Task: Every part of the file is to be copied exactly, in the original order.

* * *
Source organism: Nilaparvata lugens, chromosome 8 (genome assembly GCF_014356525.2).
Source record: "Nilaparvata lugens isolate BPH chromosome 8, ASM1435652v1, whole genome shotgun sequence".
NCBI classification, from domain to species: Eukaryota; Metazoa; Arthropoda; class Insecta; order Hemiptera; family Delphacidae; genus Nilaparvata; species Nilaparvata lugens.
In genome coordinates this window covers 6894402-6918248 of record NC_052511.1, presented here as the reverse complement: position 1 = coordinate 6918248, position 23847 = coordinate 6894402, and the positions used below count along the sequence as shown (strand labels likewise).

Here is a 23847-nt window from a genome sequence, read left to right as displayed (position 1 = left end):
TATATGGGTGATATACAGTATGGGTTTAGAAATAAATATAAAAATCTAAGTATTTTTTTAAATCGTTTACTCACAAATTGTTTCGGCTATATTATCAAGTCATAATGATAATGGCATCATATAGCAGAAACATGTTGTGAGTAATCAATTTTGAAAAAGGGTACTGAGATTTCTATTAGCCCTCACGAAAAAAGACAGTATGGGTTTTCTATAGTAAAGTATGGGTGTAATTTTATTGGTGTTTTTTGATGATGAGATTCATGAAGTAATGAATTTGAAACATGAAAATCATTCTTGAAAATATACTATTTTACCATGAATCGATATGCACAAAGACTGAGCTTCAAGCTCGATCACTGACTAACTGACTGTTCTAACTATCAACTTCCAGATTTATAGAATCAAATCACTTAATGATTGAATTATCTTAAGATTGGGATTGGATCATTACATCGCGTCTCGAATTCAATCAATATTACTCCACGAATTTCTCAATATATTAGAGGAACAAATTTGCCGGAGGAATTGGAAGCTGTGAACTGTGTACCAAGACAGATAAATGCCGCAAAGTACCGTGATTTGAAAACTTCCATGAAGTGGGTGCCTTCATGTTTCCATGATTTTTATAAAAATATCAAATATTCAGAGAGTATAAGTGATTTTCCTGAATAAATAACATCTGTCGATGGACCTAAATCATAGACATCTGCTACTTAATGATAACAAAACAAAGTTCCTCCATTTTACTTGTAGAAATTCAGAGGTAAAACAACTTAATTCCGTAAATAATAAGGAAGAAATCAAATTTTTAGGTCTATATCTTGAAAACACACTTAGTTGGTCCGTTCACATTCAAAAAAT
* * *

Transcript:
Source organism: Nilaparvata lugens, chromosome 8 (genome assembly GCF_014356525.2).
Source record: "Nilaparvata lugens isolate BPH chromosome 8, ASM1435652v1, whole genome shotgun sequence".
NCBI classification, from domain to species: Eukaryota; Metazoa; Arthropoda; class Insecta; order Hemiptera; family Delphacidae; genus Nilaparvata; species Nilaparvata lugens.
In genome coordinates this window covers 6894402-6918248 of record NC_052511.1, presented here as the reverse complement: position 1 = coordinate 6918248, position 23847 = coordinate 6894402, and the positions used below count along the sequence as shown (strand labels likewise).

Here is a 23847-nt window from a genome sequence, read left to right as displayed (position 1 = left end):
TATATGGGTGATATACAGTATGGGTTTAGAAATAAATATAAAAATCTAAGTATTTTTTTAAATCGTTTACTCACAAATTGTTTCGGCTATATTATCAAGTCATAATGATAATGGCATCATATAGCAGAAACATGTTGTGAGTAATCAATTTTGAAAAAGGGTACTGAGATTTCTATTAGCCCTCACGAAAAAAGACAGTATGGGTTTTCTATAGTAAAGTATGGGTGTAATTTTATTGGTGTTTTTTGATGATGAGATTCATGAAGTAATGAATTTGAAACATGAAAATCATTCTTGAAAATATACTATTTTACCATGAATCGATATGCACAAAGACTGAGCTTCAAGCTCGATCACTGACTAACTGACTGTTCTAACTATCAACTTCCAGATTTATAGAATCAAATCACTTAATGATTGAATTATCTTAAGATTGGGATTGGATCATTACATCGCGTCTCGAATTCAATCAATATTACTCCACGAATTTCTCAATATATTAGAGGAACAAATTTGCCGGAGGAATTGGAAGCTGTGAACTGTGTACCAAGACAGATAAATGCCGCAAAGTACCGTGATTTGAAAACTTCCATGAAGTGGGTGCCTTCATGTTTCCATGATTTTTATAAAAATATCAAATATTCAGAGAGTATAAGTGATTTTCCTGAATAAATAACATCTGTCGATGGACCTAAATCATAGACATCTGCTACTTAATGATAACAAAACAAAGTTCCTCCATTTTACTTGTAGAAATTCAGAGGTAAAACAACTTAATTCCGTAAATAATAAGGAAGAAATCAAATTTTTAGGTCTATATCTTGAAAACACACTTAGTTGGTCCGTTCACATTCAAAAAAT